Other medical men poured scorn on his novel ideas, and his practice and reputation suffered.

In 1804 Crawford started publishing a weekly magazine, the ‘Companion and Weekly Miscellany’, using the pseudonym of Edward Easy, and in 1806 transferred the editorship to his daughter Eliza, who thus became the second female editor in the United States.

In this weekly, retitled ‘The Observer and Repertory…’, he published during 1806–7 his ‘Theory and application to the treatment of disease’.

Some notice was taken of his ideas this time, but he found no adherents. Even in 1811, when he planned a series of lectures on the cause and treatment of diseases, he was not hopeful of convincing his opponents. But it was worth trying.

“My situation can not be made worse by it…My contemporaries may not thank me for the attempt; I know they will not: my great aim is to do good,” he wrote at the time.

“As long as life and health remain, I shall devote myself strictly to the performance of my duty.”

And history has shown that the local man was right to stand by his beliefs.

A number of palliative and curative measures for use in epidemic diseases, involving rigorous hygiene of the sickroom, were suggested by Crawford on the basis of his theory - and some are now established as routine medical practice

As well as his importance as a pioneer of a theory of insect-borne disease, Crawford is recognised as one of the two doctors who first introduced vaccination against smallpox into America.

In the summer of 1800, at the same time as Benjamin Waterhouse was also experimenting with cowpox, Crawford received vaccine from London, and apparently successfully vaccinated at least one person.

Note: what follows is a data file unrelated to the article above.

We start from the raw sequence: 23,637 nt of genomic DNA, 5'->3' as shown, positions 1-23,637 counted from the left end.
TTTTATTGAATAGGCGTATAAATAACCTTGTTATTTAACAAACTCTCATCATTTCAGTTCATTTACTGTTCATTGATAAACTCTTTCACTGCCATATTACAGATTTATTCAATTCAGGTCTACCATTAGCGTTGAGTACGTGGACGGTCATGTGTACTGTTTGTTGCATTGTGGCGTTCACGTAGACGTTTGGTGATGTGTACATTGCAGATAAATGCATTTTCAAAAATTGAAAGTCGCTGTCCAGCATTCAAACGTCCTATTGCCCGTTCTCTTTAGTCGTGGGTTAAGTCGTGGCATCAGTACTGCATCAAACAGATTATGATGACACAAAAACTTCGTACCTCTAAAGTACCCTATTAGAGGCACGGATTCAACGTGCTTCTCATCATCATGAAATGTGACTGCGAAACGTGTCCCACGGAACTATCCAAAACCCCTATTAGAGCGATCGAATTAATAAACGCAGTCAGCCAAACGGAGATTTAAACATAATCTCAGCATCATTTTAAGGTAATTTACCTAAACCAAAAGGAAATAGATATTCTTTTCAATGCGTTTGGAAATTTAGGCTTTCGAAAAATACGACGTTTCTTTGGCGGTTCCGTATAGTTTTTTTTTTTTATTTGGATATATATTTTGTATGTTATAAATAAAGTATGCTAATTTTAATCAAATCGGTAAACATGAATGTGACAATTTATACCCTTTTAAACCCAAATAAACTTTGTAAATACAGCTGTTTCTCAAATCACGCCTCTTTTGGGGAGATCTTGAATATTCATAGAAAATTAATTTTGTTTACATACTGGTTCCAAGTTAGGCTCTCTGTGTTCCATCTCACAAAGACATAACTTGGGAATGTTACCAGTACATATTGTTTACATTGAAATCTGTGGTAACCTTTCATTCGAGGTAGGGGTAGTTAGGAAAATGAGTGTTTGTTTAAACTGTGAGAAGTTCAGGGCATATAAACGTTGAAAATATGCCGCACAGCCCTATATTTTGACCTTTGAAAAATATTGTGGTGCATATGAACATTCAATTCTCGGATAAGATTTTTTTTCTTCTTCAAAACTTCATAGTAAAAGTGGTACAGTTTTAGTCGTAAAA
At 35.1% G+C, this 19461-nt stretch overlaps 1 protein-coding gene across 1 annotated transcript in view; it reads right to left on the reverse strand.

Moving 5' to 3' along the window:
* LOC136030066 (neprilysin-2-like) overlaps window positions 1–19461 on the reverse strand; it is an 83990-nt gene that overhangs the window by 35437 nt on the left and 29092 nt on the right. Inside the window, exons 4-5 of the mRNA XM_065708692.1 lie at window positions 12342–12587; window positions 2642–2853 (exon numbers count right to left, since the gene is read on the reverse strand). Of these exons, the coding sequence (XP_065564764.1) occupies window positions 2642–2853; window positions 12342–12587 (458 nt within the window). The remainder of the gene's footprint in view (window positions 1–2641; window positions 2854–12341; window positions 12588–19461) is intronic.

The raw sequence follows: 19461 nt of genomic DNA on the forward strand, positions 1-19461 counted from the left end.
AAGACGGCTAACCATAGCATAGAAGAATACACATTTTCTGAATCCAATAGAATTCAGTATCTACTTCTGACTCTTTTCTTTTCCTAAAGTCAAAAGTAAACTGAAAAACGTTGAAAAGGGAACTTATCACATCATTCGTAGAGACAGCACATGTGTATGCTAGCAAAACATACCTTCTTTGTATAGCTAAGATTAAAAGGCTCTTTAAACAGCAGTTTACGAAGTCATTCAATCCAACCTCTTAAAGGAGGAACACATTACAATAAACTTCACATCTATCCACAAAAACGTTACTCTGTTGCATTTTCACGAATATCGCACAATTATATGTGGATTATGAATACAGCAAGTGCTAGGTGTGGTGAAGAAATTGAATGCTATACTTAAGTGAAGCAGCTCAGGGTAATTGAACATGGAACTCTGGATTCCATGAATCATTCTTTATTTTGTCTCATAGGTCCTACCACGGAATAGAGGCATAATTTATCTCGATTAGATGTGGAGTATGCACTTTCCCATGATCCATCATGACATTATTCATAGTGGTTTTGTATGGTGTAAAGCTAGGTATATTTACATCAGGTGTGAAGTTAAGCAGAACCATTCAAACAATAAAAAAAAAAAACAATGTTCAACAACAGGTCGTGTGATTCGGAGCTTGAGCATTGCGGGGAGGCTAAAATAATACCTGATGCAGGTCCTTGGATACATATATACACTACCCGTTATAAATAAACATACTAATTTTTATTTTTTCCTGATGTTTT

He published nothing on his vaccination work, but rejoiced in 1807 that smallpox had been rendered nearly harmless by the new technique.

Crawford was involved with other projects to benefit his fellow citizens in Baltimore.

He was one of the founders of Baltimore Library (1798) and of a Society for the Promotion of Useful Knowledge (1800) in the city.

He helped to establish a dispensary in Baltimore (1801) and a state penitentiary, and suggested improvements in training military and naval medical men.

He was consulting physician to the Baltimore hospital, an examiner in the Baltimore medical faculty, and briefly (1812) held a lectureship in natural history in Baltimore Medical College.

He was prominent in the city’s Hibernian Society, and was grand master of the Masonic Order in Maryland in every year but one from 1801 until his death, on 9 May 9 1813.

He was buried with Masonic honours in Westminster Presbyterian graveyard in Baltimore.

Crawford’s valuable and important library was bought by the University of Maryland at auction that same year.

The first major book purchase of that institution, it forms the nucleus of what is now known as the Health Sciences and Human Services Library.

Crawford’s daughter Eliza survived him.

She too had led an adventurous life, having travelled to France as companion to Elizabeth Patterson (1785–1879), first wife of Jérôme Bonaparte (1784–1860).

She married first Henry Anderson, probably a relative, then left him and married Maximilian Godefroy, a noted architect.

Crawford lived with them from their marriage (1799) until his death.

Crawford’s son seems to have trained in medicine in London, but may have died of consumption before his father.

An extraordinary life, well-lived - but after a productive 67-years, he left behind a legacy that changed the course of medical science.

Quite an achievement for a man who never forgot his country roots in the rolling fields of Crumlin.